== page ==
Yes, I could eat guacamole as a main course all by itself on any day of the week and twice on Sundays. Hard to believe I couldn’t stand the stuff growing up! A while back, when I was on vacation with friends in Mazatlan, Mexico (I like to call it the Jersey Shore of Mexico—no offense to anyone), we would devour plates of the most incredible, freshest guacamole. There was one restaurant I think we went to three or four times just to have their huge plate of guacamole. Nothing—not even tequila!—paired as beautifully as guacamole did with our freshly caught and cooked fish. I often think of guacamole as the “perfect fat” for people living the paleo lifestyle. The beauty of guacamole is that if you have already made a salsa or pico de gallo separately, just stir that in with some avocado and you’ve killed two birds with one salsa recipe!
2 ripe Hass avocados
~ juice of 1 lime
1 jalapeño or serrano pepper, minced and seeds removed (keep seeds if you want it hotter)
½ small red or white onion, minced
1 clove garlic, minced
1 Roma tomato, seeded and chopped
2 tablespoons cilantro, chopped
~ salt and pepper to taste
- Scoop out the avocados into a medium bowl or molcajete, removing the pits.
- Squeeze lime juice over the avocados, then roughly mash with a fork.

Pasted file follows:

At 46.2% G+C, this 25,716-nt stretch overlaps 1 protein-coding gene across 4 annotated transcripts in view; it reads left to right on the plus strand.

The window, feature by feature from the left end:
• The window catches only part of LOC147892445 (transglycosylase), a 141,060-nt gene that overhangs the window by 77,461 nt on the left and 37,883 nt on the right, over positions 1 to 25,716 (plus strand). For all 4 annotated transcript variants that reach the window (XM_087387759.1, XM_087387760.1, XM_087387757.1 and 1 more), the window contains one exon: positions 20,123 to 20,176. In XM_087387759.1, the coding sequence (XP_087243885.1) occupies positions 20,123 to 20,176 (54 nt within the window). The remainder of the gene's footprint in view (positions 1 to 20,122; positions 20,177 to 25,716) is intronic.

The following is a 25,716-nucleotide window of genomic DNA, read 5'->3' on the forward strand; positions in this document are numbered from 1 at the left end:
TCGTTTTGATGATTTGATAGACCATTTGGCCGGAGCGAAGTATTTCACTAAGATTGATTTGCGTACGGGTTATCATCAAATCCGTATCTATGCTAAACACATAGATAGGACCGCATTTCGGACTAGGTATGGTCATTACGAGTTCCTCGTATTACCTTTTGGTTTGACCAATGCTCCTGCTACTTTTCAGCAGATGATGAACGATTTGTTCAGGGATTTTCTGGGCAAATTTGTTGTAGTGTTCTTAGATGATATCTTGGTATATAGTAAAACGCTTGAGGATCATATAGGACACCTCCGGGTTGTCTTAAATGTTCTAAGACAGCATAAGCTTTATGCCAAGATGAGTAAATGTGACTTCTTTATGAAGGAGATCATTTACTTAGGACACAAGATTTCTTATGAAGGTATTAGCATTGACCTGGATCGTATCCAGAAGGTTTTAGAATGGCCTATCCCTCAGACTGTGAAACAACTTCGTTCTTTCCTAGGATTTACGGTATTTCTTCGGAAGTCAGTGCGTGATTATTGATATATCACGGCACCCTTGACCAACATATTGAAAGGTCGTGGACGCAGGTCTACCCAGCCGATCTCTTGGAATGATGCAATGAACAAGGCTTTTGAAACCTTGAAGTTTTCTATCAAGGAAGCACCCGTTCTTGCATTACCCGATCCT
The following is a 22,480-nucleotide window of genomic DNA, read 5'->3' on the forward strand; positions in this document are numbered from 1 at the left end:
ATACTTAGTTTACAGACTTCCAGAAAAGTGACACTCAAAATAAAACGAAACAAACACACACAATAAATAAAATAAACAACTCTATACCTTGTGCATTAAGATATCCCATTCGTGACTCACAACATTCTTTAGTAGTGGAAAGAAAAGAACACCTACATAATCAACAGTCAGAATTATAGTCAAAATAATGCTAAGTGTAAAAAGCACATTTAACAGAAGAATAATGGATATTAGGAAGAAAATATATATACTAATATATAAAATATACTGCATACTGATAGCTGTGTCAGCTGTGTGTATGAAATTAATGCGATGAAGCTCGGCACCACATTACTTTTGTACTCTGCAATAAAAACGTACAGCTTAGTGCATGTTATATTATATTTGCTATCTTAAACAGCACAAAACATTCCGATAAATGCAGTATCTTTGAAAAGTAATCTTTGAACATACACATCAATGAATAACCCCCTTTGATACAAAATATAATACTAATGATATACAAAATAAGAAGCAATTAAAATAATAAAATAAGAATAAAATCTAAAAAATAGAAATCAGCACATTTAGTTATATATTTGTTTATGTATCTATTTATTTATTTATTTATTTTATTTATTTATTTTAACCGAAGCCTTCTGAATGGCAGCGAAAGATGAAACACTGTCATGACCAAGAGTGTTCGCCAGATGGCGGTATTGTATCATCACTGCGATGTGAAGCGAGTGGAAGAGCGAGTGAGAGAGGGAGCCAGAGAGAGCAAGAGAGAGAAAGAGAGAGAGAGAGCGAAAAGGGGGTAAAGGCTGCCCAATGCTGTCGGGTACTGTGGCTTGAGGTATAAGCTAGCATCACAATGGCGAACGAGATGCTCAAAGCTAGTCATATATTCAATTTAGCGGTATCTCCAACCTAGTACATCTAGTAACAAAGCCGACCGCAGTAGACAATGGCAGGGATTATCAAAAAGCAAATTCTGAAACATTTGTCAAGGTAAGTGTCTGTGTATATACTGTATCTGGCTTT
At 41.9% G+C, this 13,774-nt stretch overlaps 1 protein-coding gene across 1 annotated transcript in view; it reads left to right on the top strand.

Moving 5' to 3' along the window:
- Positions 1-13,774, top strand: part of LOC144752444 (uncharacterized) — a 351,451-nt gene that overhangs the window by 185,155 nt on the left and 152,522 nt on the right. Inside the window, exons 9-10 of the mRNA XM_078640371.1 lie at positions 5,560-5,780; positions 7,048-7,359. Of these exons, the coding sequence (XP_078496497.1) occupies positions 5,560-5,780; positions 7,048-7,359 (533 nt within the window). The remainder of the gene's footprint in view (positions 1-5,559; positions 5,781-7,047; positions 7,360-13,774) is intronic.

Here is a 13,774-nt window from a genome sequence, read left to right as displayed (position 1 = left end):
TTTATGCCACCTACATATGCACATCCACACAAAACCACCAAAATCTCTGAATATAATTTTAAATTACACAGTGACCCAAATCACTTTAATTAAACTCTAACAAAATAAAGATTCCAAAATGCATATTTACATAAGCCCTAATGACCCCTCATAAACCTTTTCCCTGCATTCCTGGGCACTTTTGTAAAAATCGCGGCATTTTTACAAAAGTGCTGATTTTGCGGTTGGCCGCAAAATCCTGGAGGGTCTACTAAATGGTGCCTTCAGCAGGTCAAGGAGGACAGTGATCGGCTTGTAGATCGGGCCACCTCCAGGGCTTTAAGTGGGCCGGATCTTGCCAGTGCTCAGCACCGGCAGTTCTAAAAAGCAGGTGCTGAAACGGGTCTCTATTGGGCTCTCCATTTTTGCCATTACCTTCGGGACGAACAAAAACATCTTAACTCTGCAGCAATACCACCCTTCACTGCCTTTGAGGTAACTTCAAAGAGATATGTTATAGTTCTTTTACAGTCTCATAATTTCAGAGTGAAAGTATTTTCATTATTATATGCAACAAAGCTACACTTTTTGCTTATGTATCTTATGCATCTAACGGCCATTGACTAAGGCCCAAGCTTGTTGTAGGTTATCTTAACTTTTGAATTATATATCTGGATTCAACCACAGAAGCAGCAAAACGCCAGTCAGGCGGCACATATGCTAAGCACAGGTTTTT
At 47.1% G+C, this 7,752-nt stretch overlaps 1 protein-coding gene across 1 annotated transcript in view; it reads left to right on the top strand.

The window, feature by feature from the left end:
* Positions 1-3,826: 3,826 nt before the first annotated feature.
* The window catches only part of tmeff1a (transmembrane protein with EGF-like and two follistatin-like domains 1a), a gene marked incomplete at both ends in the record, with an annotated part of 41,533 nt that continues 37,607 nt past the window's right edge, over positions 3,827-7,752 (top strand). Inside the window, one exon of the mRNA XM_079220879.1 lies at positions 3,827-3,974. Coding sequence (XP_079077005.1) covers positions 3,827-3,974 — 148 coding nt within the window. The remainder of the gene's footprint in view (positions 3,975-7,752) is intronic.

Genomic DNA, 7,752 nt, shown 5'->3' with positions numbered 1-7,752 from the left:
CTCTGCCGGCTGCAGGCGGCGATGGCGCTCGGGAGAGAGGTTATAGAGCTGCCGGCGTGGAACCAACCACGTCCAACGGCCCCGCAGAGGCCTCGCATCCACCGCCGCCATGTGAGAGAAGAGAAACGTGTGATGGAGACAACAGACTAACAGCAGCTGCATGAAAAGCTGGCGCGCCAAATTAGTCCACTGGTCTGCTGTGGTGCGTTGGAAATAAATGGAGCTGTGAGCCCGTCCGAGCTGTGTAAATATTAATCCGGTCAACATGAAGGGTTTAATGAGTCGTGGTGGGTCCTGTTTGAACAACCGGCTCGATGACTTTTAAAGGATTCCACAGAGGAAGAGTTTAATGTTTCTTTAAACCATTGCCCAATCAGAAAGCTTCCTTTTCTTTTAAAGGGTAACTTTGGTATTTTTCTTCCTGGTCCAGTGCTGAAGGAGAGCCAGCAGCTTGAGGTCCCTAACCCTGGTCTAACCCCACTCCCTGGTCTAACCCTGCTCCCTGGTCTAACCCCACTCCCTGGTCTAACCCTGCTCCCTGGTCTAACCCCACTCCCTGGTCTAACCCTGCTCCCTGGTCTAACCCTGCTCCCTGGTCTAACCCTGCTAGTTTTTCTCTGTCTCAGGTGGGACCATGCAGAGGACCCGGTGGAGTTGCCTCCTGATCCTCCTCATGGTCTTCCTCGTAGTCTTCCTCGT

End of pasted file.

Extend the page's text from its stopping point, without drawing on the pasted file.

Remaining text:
- Add in all other ingredients, and use fork to gently combine.
- Serve immediately.
Tips & Tricks—The best way to keep avocado (or guacamole) from browning? There is an enzyme in avocados that catalyzes the reaction between oxygen and certain chemicals in the avocado (same is true in apples and potatoes). Contrary to popular belief, the pit in the middle of your fresh batch of guac won’t do much except keep the guacamole it is in contact with from browning. Lime juice—and the acid from it (which helps with the pH and provides the vitamin C that binds to the enzyme) is your first step in the right direction. Secondly, if you are looking to make the guacamole early in the day and serve later, place plastic wrap directly on the surface of the guac—really press it in so you have no air pockets—and then place a cover over the whole bowl/container. This should help!
Ingredient Notes—When it comes to choosing a ripe avocado, look for avocado skin that is dark green to almost a black color, and for it to have a tiny bit of give when you press lightly with your thumb. Too much give and it’s likely they are bruised. If you choose the very green, still hard avocados, these aren’t ripe yet and you will want to put those in a paper bag along with an apple to speed along the ripening process for a few days. Interesting note: avocados—like bananas—don’t actually ripen on the tree, so you’ll never see a “tree-ripened” avocado. In order for an avocado to ripen properly, it must be picked when it’s mature.